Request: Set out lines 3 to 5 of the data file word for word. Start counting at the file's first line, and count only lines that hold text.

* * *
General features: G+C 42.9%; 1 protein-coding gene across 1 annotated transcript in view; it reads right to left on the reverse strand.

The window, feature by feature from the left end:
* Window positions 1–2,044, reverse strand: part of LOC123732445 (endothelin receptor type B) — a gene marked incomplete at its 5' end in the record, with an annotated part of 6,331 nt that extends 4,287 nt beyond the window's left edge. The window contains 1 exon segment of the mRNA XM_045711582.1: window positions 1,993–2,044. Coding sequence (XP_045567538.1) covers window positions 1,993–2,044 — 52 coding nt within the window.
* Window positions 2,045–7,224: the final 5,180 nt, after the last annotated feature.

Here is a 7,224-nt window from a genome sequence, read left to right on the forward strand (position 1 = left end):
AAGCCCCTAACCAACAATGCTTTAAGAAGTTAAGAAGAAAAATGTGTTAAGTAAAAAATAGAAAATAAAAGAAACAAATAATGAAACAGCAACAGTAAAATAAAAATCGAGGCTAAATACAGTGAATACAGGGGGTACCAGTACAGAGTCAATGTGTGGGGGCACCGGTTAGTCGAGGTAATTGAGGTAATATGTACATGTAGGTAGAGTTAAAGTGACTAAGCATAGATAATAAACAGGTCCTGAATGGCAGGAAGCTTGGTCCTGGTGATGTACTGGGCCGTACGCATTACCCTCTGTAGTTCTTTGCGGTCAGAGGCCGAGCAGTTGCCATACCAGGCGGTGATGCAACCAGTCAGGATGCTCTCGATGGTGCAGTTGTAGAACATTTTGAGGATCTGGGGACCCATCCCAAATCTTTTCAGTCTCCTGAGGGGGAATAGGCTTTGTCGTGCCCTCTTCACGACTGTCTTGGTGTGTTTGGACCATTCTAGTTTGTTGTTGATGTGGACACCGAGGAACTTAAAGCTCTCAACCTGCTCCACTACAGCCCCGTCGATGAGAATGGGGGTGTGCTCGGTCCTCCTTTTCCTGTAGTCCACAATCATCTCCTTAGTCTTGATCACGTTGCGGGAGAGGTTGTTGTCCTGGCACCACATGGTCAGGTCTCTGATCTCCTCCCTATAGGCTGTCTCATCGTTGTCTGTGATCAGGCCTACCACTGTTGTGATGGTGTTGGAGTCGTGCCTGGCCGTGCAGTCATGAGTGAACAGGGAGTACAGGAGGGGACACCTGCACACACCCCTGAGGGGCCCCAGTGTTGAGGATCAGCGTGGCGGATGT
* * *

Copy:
* Window positions 1–2,044, reverse strand: part of LOC123732445 (endothelin receptor type B) — a gene marked incomplete at its 5' end in the record, with an annotated part of 6,331 nt that extends 4,287 nt beyond the window's left edge. The window contains 1 exon segment of the mRNA XM_045711582.1: window positions 1,993–2,044. Coding sequence (XP_045567538.1) covers window positions 1,993–2,044 — 52 coding nt within the window.
* Window positions 2,045–7,224: the final 5,180 nt, after the last annotated feature.

Here is a 7,224-nt window from a genome sequence, read left to right on the forward strand (position 1 = left end):